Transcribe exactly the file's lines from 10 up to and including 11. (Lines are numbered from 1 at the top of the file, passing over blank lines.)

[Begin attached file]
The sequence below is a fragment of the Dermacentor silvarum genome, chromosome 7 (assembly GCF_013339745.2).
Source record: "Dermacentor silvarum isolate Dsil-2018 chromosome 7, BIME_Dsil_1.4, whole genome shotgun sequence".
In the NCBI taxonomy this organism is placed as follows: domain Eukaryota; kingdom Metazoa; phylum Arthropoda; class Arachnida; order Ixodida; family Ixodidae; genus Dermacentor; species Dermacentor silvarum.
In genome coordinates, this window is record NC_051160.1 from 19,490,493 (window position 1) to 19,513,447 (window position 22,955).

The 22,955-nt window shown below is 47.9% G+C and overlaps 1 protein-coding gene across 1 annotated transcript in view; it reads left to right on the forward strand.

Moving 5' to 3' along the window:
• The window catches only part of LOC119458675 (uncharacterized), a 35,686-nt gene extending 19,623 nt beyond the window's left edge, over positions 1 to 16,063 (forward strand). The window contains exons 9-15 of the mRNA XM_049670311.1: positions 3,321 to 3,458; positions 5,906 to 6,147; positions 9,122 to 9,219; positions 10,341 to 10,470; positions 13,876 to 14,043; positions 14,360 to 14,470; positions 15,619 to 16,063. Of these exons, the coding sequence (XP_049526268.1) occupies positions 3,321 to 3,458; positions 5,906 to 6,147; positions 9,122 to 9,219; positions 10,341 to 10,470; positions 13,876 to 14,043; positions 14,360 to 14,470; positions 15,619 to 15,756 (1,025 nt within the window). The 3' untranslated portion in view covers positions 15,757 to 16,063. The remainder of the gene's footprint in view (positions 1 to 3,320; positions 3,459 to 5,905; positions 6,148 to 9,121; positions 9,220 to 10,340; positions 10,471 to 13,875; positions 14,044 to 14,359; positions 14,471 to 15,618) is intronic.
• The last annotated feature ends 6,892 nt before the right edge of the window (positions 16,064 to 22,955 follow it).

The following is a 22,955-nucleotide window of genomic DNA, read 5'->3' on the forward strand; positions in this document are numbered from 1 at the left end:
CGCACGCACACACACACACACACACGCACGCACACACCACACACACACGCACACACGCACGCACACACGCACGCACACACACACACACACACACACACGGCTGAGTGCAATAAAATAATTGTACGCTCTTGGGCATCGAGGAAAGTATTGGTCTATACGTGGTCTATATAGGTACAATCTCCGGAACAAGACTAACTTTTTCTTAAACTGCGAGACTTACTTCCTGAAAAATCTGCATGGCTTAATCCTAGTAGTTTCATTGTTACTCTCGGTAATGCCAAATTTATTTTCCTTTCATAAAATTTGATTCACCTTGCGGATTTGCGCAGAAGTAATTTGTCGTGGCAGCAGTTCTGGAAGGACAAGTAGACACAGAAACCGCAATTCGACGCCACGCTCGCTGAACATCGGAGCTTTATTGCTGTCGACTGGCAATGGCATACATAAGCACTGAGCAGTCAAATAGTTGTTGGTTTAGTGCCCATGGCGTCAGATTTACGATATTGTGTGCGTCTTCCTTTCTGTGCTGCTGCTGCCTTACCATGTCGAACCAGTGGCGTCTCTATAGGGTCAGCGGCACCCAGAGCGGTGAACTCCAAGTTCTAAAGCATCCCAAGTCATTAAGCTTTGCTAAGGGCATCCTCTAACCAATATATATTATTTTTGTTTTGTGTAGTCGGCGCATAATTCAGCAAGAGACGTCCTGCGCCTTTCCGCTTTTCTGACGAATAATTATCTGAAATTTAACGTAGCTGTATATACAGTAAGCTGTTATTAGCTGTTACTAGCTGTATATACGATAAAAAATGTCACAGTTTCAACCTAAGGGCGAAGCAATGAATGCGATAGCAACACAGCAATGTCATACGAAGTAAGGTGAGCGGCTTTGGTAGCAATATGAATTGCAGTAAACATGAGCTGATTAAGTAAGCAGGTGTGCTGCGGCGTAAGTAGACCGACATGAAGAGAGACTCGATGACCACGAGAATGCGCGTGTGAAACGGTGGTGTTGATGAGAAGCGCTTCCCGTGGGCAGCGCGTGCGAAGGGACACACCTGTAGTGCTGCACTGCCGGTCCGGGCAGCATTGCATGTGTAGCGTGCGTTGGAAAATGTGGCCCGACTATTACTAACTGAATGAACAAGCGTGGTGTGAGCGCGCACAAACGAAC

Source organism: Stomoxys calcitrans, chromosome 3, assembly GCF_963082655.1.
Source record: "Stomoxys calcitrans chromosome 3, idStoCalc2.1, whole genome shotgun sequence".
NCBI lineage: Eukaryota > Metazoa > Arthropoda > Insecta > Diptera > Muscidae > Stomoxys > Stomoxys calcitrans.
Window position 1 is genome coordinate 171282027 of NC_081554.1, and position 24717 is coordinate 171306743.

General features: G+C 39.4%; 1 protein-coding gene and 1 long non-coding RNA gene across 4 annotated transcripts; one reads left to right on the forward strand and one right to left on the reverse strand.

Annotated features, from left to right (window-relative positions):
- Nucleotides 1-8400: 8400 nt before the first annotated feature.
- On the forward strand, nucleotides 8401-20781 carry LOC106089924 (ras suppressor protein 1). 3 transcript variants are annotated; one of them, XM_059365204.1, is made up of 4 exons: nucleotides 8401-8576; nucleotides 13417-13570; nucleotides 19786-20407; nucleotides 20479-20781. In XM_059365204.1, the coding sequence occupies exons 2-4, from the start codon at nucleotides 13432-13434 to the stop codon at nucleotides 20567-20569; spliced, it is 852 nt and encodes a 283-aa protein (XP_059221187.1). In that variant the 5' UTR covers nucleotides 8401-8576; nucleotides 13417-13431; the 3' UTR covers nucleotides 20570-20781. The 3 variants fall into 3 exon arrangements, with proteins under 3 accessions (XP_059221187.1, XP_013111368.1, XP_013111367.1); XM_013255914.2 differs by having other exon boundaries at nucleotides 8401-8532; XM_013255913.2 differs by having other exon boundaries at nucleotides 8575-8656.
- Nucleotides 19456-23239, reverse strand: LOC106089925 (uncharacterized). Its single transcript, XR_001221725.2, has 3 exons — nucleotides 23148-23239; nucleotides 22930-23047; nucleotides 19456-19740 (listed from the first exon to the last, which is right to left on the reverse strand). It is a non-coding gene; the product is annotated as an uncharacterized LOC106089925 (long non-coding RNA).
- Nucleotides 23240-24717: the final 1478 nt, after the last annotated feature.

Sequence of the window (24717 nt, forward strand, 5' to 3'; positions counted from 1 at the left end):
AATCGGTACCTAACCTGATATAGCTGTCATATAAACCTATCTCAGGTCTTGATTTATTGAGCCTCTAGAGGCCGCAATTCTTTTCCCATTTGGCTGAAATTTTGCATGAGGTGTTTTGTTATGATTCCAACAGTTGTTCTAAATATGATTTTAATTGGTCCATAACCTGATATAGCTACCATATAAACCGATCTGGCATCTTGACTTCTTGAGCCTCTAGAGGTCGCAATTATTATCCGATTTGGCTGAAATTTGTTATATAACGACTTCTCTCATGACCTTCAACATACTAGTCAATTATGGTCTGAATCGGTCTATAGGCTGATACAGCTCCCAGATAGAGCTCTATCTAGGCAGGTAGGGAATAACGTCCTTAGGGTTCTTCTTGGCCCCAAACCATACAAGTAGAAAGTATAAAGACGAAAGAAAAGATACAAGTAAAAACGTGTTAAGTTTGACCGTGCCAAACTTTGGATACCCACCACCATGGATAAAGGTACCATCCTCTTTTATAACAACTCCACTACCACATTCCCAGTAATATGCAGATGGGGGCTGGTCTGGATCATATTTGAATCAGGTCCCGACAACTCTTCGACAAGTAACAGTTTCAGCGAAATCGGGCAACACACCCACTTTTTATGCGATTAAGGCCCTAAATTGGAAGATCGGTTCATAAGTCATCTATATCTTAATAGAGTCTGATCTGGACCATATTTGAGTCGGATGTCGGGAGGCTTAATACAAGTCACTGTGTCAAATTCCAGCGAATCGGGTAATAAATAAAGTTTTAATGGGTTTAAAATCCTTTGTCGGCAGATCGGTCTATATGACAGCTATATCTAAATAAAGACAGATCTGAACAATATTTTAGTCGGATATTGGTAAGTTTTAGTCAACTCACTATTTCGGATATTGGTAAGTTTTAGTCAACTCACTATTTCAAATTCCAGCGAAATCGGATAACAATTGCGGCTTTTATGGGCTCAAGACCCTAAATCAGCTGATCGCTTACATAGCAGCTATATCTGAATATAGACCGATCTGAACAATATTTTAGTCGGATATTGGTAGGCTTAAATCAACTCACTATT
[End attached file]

CGCACGCACACACACACACACACACGCACGCACACACCACACACACACGCACACACGCACGCACACACGCACGCACACACACACACACACACACACACGGCTGAGTGCAATAAAATAATTGTACGCTCTTGGGCATCGAGGAAAGTATTGGTCTATACGTGGTCTATATAGGTACAATCTCCGGAACAAGACTAACTTTTTCTTAAACTGCGAGACTTACTTCCTGAAAAATCTGCATGGCTTAATCCTAGTAGTTTCATTGTTACTCTCGGTAATGCCAAATTTATTTTCCTTTCATAAAATTTGATTCACCTTGCGGATTTGCGCAGAAGTAATTTGTCGTGGCAGCAGTTCTGGAAGGACAAGTAGACACAGAAACCGCAATTCGACGCCACGCTCGCTGAACATCGGAGCTTTATTGCTGTCGACTGGCAATGGCATACATAAGCACTGAGCAGTCAAATAGTTGTTGGTTTAGTGCCCATGGCGTCAGATTTACGATATTGTGTGCGTCTTCCTTTCTGTGCTGCTGCTGCCTTACCATGTCGAACCAGTGGCGTCTCTATAGGGTCAGCGGCACCCAGAGCGGTGAACTCCAAGTTCTAAAGCATCCCAAGTCATTAAGCTTTGCTAAGGGCATCCTCTAACCAATATATATTATTTTTGTTTTGTGTAGTCGGCGCATAATTCAGCAAGAGACGTCCTGCGCCTTTCCGCTTTTCTGACGAATAATTATCTGAAATTTAACGTAGCTGTATATACAGTAAGCTGTTATTAGCTGTTACTAGCTGTATATACGATAAAAAATGTCACAGTTTCAACCTAAGGGCGAAGCAATGAATGCGATAGCAACACAGCAATGTCATACGAAGTAAGGTGAGCGGCTTTGGTAGCAATATGAATTGCAGTAAACATGAGCTGATTAAGTAAGCAGGTGTGCTGCGGCGTAAGTAGACCGACATGAAGAGAGACTCGATGACCACGAGAATGCGCGTGTGAAACGGTGGTGTTGATGAGAAGCGCTTCCCGTGGGCAGCGCGTGCGAAGGGACACACCTGTAGTGCTGCACTGCCGGTCCGGGCAGCATTGCATGTGTAGCGTGCGTTGGAAAATGTGGCCCGACTATTACTAACTGAATGAACAAGCGTGGTGTGAGCGCGCACAAACGAAC

Source organism: Stomoxys calcitrans, chromosome 3, assembly GCF_963082655.1.